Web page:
For more information, please visit or email

Friday, May 11, 2007

Trinity Rocks – Bulgarian Climbing

The north central Bulgarian limestone crag is over one kilometer wide with hundreds of bolted routes (some of the routes are up to 80 meters tall) according to the Trinity Rocks Farm website The rock seems to have plenty of juggy overhanging goodness and vertical climbing, but it’s hard to tell what the rock quality is like from the pictures.

Beyond the views, it seems there is a bit of history in the area as well with a 14th century convent located near the central area of the cliff band. As far as accommodations go, it appears there is affordable and conveniently located cottages for rent as well as camping. The crag is also near a university town, Veliko Turnovo. “Veliko Tarnovo is one of the oldest settlements in Bulgaria, having a history of more than 5 millennia,” according to Wikipedia. There also appears to be plenty to do at Trinity Rocks to occupy rest days and tons of water for swimming or fishing.

I have been in contact with Cliff and his wife Morag who seem like solid folks that are running one of the accommodations out there. You can check them out on Myspace (link below) to get more info on accommodations and things to do. They also seem to be largely responsible for the development in the area and are actually offering a few climbers free accommodation in exchange for route setting and help around the accommodations.

Here’s Cliff’s add:
Climbers needed to work for Board and lodgings.
Veliko Tarnovo, Bulgaria. Trinity Rocks Farm Accommodation.

Climbers needed. climbing routes and writing notes, bolting new routes on virgin rock and a bit of work on the Accommodation centre. free board and lodgings. limited numbers obviously.

Contact me through:

If you’ve had any first hand experiences with Trinity Rocks or have any beta on the climbing there please leave a comment or email me with more info:

Trinity Rocks Website:
Cliff’s Myspace:

Friday, May 4, 2007

My rant on rallying climbing partners

Sometimes it seems like pulling teeth trying to get climbing partners together these days. I started climbing in Austin, TX where the climbing community is exceptional and have yet to find a similar scene. In Austin you can be 90% certain that if you went out to one of the local crags that you would have no trouble finding someone to climb with…even if you didn’t know them.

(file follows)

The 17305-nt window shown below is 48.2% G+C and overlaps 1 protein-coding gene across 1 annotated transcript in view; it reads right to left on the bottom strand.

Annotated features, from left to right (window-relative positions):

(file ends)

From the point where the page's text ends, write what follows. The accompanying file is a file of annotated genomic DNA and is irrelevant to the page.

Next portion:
When I moved from Austin to NYC a couple years ago I realized it was going to be nearly impossible to find people to climb with. We were within an hour and a half from one of the world’s most spectacular crags, The Gunks. I posted notes at climbing gyms, left messages on forums for climbing partners…nothing. It seemed no one wanted to take a chance with someone they didn’t know. I even got so desperate I offered to pay a guide to belay me on some routes…with my high rent at the time I ultimately couldn’t afford it. Luckily, an old climbing friend from Austin, Bill Pierson, ended up moving to the area and I gained a climbing partner and trad climbing mentor for the entire season. But, in NYC it almost made sense that it would be a struggle. There aren’t many climbers living in the “Big City” and if they were, they were likely busy like everyone else trying to afford their rent.

A year later I moved out to LA…surprisingly enough, finding consistent partners has been my crux. I have a couple friends that climb, but our schedules often do not match. I have tried heading out to the crag solo and received mixed results. Most people don’t seem to be open to sharing their rope with strangers, but I did end up lucking out once or twice. It’s still surprising. LA has a huge population and a ton of climbing, but you rarely run into the same climbers…making it hard to meet consistent partners.

This weekend I ended up posting a “climbing partner needed” add on and a local Myspace climbing group. I am excited to say, I will be roping up this weekend. Luckily, a few climbers saw my plea and were in a similar predicament. Maybe I can get the Austin-style unspoken agreement to meet and share ropes every weekend to spread in LA…